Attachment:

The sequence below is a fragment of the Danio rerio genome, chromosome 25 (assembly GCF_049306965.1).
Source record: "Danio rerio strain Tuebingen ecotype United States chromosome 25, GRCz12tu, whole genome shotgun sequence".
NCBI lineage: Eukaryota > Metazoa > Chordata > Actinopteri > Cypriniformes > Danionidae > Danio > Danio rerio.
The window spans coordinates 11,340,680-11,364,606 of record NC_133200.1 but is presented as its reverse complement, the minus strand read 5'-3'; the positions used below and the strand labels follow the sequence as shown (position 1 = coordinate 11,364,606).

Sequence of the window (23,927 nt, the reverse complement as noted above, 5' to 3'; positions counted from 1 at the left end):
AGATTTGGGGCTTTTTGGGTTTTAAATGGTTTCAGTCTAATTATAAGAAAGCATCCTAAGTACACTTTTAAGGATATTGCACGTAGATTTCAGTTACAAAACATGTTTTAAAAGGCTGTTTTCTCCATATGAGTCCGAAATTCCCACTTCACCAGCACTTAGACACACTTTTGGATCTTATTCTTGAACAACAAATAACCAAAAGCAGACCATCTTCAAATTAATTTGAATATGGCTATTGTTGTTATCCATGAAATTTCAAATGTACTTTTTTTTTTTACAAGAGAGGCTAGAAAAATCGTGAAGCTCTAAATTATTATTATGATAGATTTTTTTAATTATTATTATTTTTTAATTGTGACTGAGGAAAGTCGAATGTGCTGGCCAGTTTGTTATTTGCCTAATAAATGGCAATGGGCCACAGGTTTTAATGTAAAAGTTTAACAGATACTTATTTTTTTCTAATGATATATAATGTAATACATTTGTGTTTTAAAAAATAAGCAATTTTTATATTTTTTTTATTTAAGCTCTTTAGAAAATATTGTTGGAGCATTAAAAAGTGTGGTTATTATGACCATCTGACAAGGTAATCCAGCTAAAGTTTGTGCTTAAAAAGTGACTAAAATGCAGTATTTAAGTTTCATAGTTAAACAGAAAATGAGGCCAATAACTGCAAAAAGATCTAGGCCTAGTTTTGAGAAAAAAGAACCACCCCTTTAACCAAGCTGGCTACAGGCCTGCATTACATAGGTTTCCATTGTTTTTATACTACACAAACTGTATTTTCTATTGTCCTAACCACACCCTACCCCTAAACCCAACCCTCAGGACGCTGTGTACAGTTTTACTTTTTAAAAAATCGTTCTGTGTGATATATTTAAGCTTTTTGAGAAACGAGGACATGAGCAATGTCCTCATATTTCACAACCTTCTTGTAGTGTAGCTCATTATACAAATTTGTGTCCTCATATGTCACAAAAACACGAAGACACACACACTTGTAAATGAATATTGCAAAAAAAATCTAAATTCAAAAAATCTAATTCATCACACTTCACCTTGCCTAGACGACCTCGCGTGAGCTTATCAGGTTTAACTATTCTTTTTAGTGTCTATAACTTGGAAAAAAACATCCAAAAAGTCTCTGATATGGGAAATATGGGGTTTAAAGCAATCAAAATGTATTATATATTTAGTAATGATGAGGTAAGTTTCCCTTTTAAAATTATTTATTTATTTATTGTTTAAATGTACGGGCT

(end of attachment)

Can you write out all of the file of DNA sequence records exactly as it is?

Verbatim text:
The sequence below is a fragment of the Danio rerio genome, chromosome 25 (assembly GCF_049306965.1).
Source record: "Danio rerio strain Tuebingen ecotype United States chromosome 25, GRCz12tu, whole genome shotgun sequence".
NCBI lineage: Eukaryota > Metazoa > Chordata > Actinopteri > Cypriniformes > Danionidae > Danio > Danio rerio.
The window spans coordinates 11,340,680-11,364,606 of record NC_133200.1 but is presented as its reverse complement, the minus strand read 5'-3'; the positions used below and the strand labels follow the sequence as shown (position 1 = coordinate 11,364,606).

Sequence of the window (23,927 nt, the reverse complement as noted above, 5' to 3'; positions counted from 1 at the left end):
AGATTTGGGGCTTTTTGGGTTTTAAATGGTTTCAGTCTAATTATAAGAAAGCATCCTAAGTACACTTTTAAGGATATTGCACGTAGATTTCAGTTACAAAACATGTTTTAAAAGGCTGTTTTCTCCATATGAGTCCGAAATTCCCACTTCACCAGCACTTAGACACACTTTTGGATCTTATTCTTGAACAACAAATAACCAAAAGCAGACCATCTTCAAATTAATTTGAATATGGCTATTGTTGTTATCCATGAAATTTCAAATGTACTTTTTTTTTTTACAAGAGAGGCTAGAAAAATCGTGAAGCTCTAAATTATTATTATGATAGATTTTTTTAATTATTATTATTTTTTAATTGTGACTGAGGAAAGTCGAATGTGCTGGCCAGTTTGTTATTTGCCTAATAAATGGCAATGGGCCACAGGTTTTAATGTAAAAGTTTAACAGATACTTATTTTTTTCTAATGATATATAATGTAATACATTTGTGTTTTAAAAAATAAGCAATTTTTATATTTTTTTTATTTAAGCTCTTTAGAAAATATTGTTGGAGCATTAAAAAGTGTGGTTATTATGACCATCTGACAAGGTAATCCAGCTAAAGTTTGTGCTTAAAAAGTGACTAAAATGCAGTATTTAAGTTTCATAGTTAAACAGAAAATGAGGCCAATAACTGCAAAAAGATCTAGGCCTAGTTTTGAGAAAAAAGAACCACCCCTTTAACCAAGCTGGCTACAGGCCTGCATTACATAGGTTTCCATTGTTTTTATACTACACAAACTGTATTTTCTATTGTCCTAACCACACCCTACCCCTAAACCCAACCCTCAGGACGCTGTGTACAGTTTTACTTTTTAAAAAATCGTTCTGTGTGATATATTTAAGCTTTTTGAGAAACGAGGACATGAGCAATGTCCTCATATTTCACAACCTTCTTGTAGTGTAGCTCATTATACAAATTTGTGTCCTCATATGTCACAAAAACACGAAGACACACACACTTGTAAATGAATATTGCAAAAAAAATCTAAATTCAAAAAATCTAATTCATCACACTTCACCTTGCCTAGACGACCTCGCGTGAGCTTATCAGGTTTAACTATTCTTTTTAGTGTCTATAACTTGGAAAAAAACATCCAAAAAGTCTCTGATATGGGAAATATGGGGTTTAAAGCAATCAAAATGTATTATATATTTAGTAATGATGAGGTAAGTTTCCCTTTTAAAATTATTTATTTATTTATTGTTTAAATGTACGGGCT